Long COVID-19 is likely to increase healthcare demands across the health system, including emergency departments, hospital admissions, primary care visits, specialists appointments, and home care and rehabilitation services.
The clinical care burden of long COVID-19 is the greatest in the first 3 months after testing and is likely to place the greatest demand on primary care services.
Patients with severe COVID-19 illness are more likely to place longer-term demands (4-6 months) on specialist care due to respiratory, circulatory, endocrine, metabolic, psychiatric and unspecified conditions.
McLean, M; Williams-Roberts, H; Reeder, B; Howell-Spooner, B; Ellsworth, C. What are long COVID's demands on the healthcare system, and its severity of the illness? 2021 Jul 12, Document no.: EPM210602 RR. In: COVID-19 Rapid Evidence Reviews [Internet]. SK: SK COVID Evidence Support Team, c2021. 23 p. (CEST rapid review report).
· The terms cluster and outbreak both describe the occurrence of new disease cases within a particular location and time period. The number of cases within a cluster are not necessarily greater than what is expected, however in an outbreak the number of cases does exceed the usual norm.
· In an outbreak the cases are confirmed to be epidemiologically linked while in a cluster an epidemiological connection is only suspected.
· Not all clusters are outbreaks, however each cluster needs to be investigated
· Understanding how to characterize COVID-19 cases based on a suspected or proven epidemiological link can better guide prevention of disease spreading
Radu, L; Badea, A; Groot, G; Ellsworth, C; Young, C. What is the definition of an outbreak versus a cluster for COVID-19 in different clinical and community settings in Canada, the US, and the UK? 2020 Jul 27; Document no.: EOC071001 RR. In: COVID-19 Rapid Evidence Reviews [Internet]. SK: SK COVID Evidence Support Team, c2020. 11 p. (CEST rapid review report)
Visitor restrictions in long-term care (LTC) during an outbreak or pandemic are implemented due to the perceived risk of transmission between residents or staff and visitors.
· Social isolation and possible loss of care resulting from visitor restrictions in LTC may place residents at risk of poorer outcomes in terms of both physical and mental health, as well as distress to families and staff (see Saskatchewan LTC Network Family Perspective).
· Visitor restriction policies typically allow visits for compassionate reasons that include end of life, critical care, and support of persons who require assistance beyond that provided by healthcare e.g. support for feeding, mobility, or behaviors, but specific detail on these is not consistent or clear.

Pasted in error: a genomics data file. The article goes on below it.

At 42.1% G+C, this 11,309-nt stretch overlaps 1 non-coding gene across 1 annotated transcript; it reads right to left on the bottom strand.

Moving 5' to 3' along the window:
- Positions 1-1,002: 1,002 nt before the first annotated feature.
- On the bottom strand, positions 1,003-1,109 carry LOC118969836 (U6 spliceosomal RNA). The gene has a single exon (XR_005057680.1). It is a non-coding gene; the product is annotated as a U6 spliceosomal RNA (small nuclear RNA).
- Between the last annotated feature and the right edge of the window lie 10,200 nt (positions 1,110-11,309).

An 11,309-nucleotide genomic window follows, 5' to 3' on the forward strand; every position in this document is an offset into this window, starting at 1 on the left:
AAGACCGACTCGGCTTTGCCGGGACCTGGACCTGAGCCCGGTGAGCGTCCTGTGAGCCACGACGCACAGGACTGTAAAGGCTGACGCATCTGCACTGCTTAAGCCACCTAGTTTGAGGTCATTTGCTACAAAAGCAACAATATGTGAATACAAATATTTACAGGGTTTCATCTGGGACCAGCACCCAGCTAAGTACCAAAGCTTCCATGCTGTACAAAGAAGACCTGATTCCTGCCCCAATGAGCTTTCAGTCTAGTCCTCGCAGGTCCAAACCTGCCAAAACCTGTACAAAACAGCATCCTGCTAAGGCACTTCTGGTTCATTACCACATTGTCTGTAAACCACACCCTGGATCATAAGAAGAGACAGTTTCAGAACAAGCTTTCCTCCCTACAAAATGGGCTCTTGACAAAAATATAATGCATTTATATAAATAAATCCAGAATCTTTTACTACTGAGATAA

· Recent changes to visitation policies in Australia are less restrictive and allow brief visitations (end of table 1, noted in red font).
· Although the majority of policies describe a need for flexibility and case-by-case assessment of visits deemed “essential”, the majority of policies are not clear in who is to conduct this analysis or the criteria that should be used to make these decisions.
Visitation policies differ in detail regarding the number of visitors allowed at one time, total number of visitors allowed, visit duration, mobility within the home and location of the visit.
· Remote and technology assisted visits are to be facilitated by LTC staff.
· Infection control practices are enforced for visitors, and may include screening (e.g. temperature, symptoms, travel and contact history), prohibiting ill visitors, use of personal protective equipment (PPE), hand and cough hygiene.
· Education of visitors and support for proper infection control practices is encouraged in the majority of policies.
Tupper, S; Ward, H; Howell-Spooner, B; Dalidowicz, M; Boden, C. How is "compassionate visit" defined and operationalized in the context of an infectious outbreak or pandemic in long-term care? 2020 May 1; Document no.: LTC042402
RR. In: COVID-19 Rapid Evidence Reviews [Internet]. SK: SK COVID Evidence Support Team, c2020. 17 p. (CEST rapid review report)
Screening tools commonly include fever, respiratory symptoms (cough, shortness of breath), and epidemiological risk factors.
· The sensitivity and specificity of screening questionnaires depends considerably on the items used in the questionnaire. The limited published literature demonstrates great variability in the performance of different screening tools: sensitivity ranges from 0 – 48.6 – 84.3 – 100%; specificity ranges from 64.8 – 71.3 – 89.6 – 96%).
· The standard WHO symptom checklist performs poorly, with a sensitivity of 48.6%, and specificity of 89.6%. As such, half of individuals who have SARS-CoV-2 present at the time of testing will be missed by the symptom questionnaire (being either asymptomatic or presymptomatic). Depending on the population being screened the prevalence of the virus may vary widely. Given the sensitivity and specificity of the WHO symptom checklist in a population with prevalence ranging from 0.1% to 1% to 10% the positive predictive value (PPV) will be poor, range from 0.4% to 4.8% to 35%, respectively. Furthermore, the performance characteristics of the screening questionnaire may be poorer than reported if used in a setting or time of year when other respiratory viruses with similar symptoms are circulating.
Fick, F; Neudorf, C; Reeder, B; Dalidowicz, M; Mueller, M. What is the sensitivity and specificity of screening checklists and temperature checks for detecting the presence of COVID-19 in individuals? 2020 Apr 28; Document no.: PH042401 RR. In:
COVID-19 Rapid Evidence Reviews [Internet]. SK: SK COVID Evidence Support Team, c2020. 20 p. (CEST rapid review report)